Tuesday, November 20, 2007

Your little corner

One of the benefits of maintaining a blog is that it gives you an outpost, a place to hang your hat, a place where people can find you. I've been spending a fair amount of time lately talking about events that happened a very long time ago. But something interesting has been happening lately in my little corner of the blogosphere - a number of people who were very important people in my life, especially during my younger years, have been finding this space. One of these people is a woman named Laura. I first met Laura over 25 years ago. The context of how we met, and where Laura is now, is the subject I'd like to discuss today.

During my high school years I was the majordomo of my school's Key Club. For those of you who don't know, Key Club is a high school service organization that is sponsored by Kiwanis International, which is itself a service organization. The Xavier Key Club was a fairly active group and we had fairly regular involvement in charitable activities and public service in the Appleton area; I remember well organizing relief walks, serving pancakes at the Columbus Club and providing whatever help we could. When I was going to school, there were active clubs at about 75-100 high schools throughout the Wisconsin-Upper Michigan district. I ended up getting elected to serve as a division Lt. Governor, which in the Key Club governing structure meant that I was responsible for representing my high school and about five others in the Fox Valley area. Laura was a student at Wausau East High School and held a similar position. All told, there were about 15 high school students who were members of the governing board for our district. There are a number of Key Clubs in Minnesota as well, including a very good and active one at Fridley High School.

The fifteen of us on the governing board shared a similar profile - we were all good students, we were all civic-minded, we were all pretty clean-cut kids by the somewhat scruffy standards of early-80s Wisconsin. We all became good friends, but I always thought that Laura was special. She was a live wire - funny, unpredictable, passionate about her beliefs and relentlessly optimistic. At the same time, she had something that anyone who is serious about public service really needs - a working b.s. detector. She always seemed to understand that while all of us were doing nice projects at our own schools, there was a bigger world out there, beyond our little corner.

After we graduated from our respective high schools, we saw each other from time to time but eventually we drifted off to the lives that awaited us. I ended up in Minnesota and Laura ended up in Arizona. She married young and had two children, but the relationship didn't last. Eventually she ended up going back to school and completing her degree, then went on to earn an MBA from Thunderbird, a well-regarded business school in Arizona known for its emphasis on international business. Such credentials could have led Laura down any number of paths, most of which would have been lucrative. But Laura remembered her childhood trips to Mexico and she knew that there was an opportunity to use her skills and her passion for something beyond providing financial modeling for a multinational. There were people she could help.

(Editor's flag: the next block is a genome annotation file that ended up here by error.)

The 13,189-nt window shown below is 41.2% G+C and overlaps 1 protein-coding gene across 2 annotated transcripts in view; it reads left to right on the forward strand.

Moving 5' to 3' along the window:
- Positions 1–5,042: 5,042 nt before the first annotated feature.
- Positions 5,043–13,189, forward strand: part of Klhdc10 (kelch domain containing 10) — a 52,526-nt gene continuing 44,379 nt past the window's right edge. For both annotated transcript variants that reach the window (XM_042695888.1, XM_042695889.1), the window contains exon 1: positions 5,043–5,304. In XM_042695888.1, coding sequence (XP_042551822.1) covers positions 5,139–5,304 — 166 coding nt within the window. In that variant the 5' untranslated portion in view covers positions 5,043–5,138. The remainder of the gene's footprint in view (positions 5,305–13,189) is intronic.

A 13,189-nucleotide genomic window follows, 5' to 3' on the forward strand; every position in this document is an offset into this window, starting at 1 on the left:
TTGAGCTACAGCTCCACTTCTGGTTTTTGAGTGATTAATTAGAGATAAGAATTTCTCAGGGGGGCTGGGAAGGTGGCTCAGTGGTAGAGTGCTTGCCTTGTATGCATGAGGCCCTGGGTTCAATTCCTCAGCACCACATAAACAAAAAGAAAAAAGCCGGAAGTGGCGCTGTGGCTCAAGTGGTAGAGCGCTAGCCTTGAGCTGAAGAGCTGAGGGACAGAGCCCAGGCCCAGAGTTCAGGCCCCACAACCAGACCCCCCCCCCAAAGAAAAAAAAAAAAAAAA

Laura founded the Tia Foundation, which is in the business of providing health assistance to the poor of Mexico. We tend to think of assistance in terms of helping after a hurricane hits the Yucatan, but that's not what the Tia Foundation is about. Tia's mission is not to provide relief so much as to provide the know-how so that those who are living in poverty can take care of themselves. From their website:

Tia offers a different health solution than many NGOs, because we seek to create independence in the communities where we work rather than dependence. We teach communities “how to fish, rather than giving them fish” in the realm of physical wellbeing. Instead of making the villages reliant on constant outside intervention, we teach them how to take care of themselves and plug them into a permanent supply line of local resources. Favoring local resources ensures that the local economy is stimulated and that resources are tailored more specifically to each community's needs.

You often hear the word "sustainable" in this context. Too often those who use the word are thinking in reductionist terms -- it's been my experience that people who are talking about "sustainable resources" tend to see the world as a zero-sum game. That's never made a lot of sense, because it presupposes that are limits to natural resources, but also limits to human ingenuity. In the 25+ years since I first met Laura, we've seen enormous changes in the world that have made it a better place. The advances have been uneven, as they always are, but one thing I've always believed is that people can come up with solutions to problems if they are given the knowledge they need to understand the nature and scope of the problem. That's what Laura's organization is doing and it fits well with something else I've always believed; you can't solve all the world's problems, but you can make a difference in your own little corner of the world if you choose to. Laura is finding neglected corners and making a difference. And what I learned about Laura 25+ years ago remains true - she is special and her organization is doing wonderful things.

If you are interested in learning more, please visit the Tia Foundation website at:



Anonymous said...

Hey, I'm special, too. Why don't you write about me?

--Morris Fargen

Anonymous said...

Or what about me? I still raise my hand when I go under an overpass!

-- Ken Tousignant